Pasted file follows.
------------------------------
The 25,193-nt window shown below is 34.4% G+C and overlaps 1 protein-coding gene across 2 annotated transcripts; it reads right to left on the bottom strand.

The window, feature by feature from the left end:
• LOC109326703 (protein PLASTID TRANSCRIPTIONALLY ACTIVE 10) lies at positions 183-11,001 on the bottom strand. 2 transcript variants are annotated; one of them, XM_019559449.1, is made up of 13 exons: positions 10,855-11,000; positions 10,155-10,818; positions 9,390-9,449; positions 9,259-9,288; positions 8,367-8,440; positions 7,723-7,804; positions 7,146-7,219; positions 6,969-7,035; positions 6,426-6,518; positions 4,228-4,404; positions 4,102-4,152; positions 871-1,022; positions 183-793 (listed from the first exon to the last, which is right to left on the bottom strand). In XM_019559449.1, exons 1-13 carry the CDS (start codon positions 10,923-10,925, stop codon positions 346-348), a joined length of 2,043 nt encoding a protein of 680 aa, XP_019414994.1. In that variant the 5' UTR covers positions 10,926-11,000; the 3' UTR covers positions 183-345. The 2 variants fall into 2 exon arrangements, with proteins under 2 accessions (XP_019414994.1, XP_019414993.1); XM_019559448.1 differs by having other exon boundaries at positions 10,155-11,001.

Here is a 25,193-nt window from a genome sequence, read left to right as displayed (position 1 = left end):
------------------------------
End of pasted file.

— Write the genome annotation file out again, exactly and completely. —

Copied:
The 25,193-nt window shown below is 34.4% G+C and overlaps 1 protein-coding gene across 2 annotated transcripts; it reads right to left on the bottom strand.

The window, feature by feature from the left end:
• LOC109326703 (protein PLASTID TRANSCRIPTIONALLY ACTIVE 10) lies at positions 183-11,001 on the bottom strand. 2 transcript variants are annotated; one of them, XM_019559449.1, is made up of 13 exons: positions 10,855-11,000; positions 10,155-10,818; positions 9,390-9,449; positions 9,259-9,288; positions 8,367-8,440; positions 7,723-7,804; positions 7,146-7,219; positions 6,969-7,035; positions 6,426-6,518; positions 4,228-4,404; positions 4,102-4,152; positions 871-1,022; positions 183-793 (listed from the first exon to the last, which is right to left on the bottom strand). In XM_019559449.1, exons 1-13 carry the CDS (start codon positions 10,923-10,925, stop codon positions 346-348), a joined length of 2,043 nt encoding a protein of 680 aa, XP_019414994.1. In that variant the 5' UTR covers positions 10,926-11,000; the 3' UTR covers positions 183-345. The 2 variants fall into 2 exon arrangements, with proteins under 2 accessions (XP_019414994.1, XP_019414993.1); XM_019559448.1 differs by having other exon boundaries at positions 10,155-11,001.

Here is a 25,193-nt window from a genome sequence, read left to right as displayed (position 1 = left end):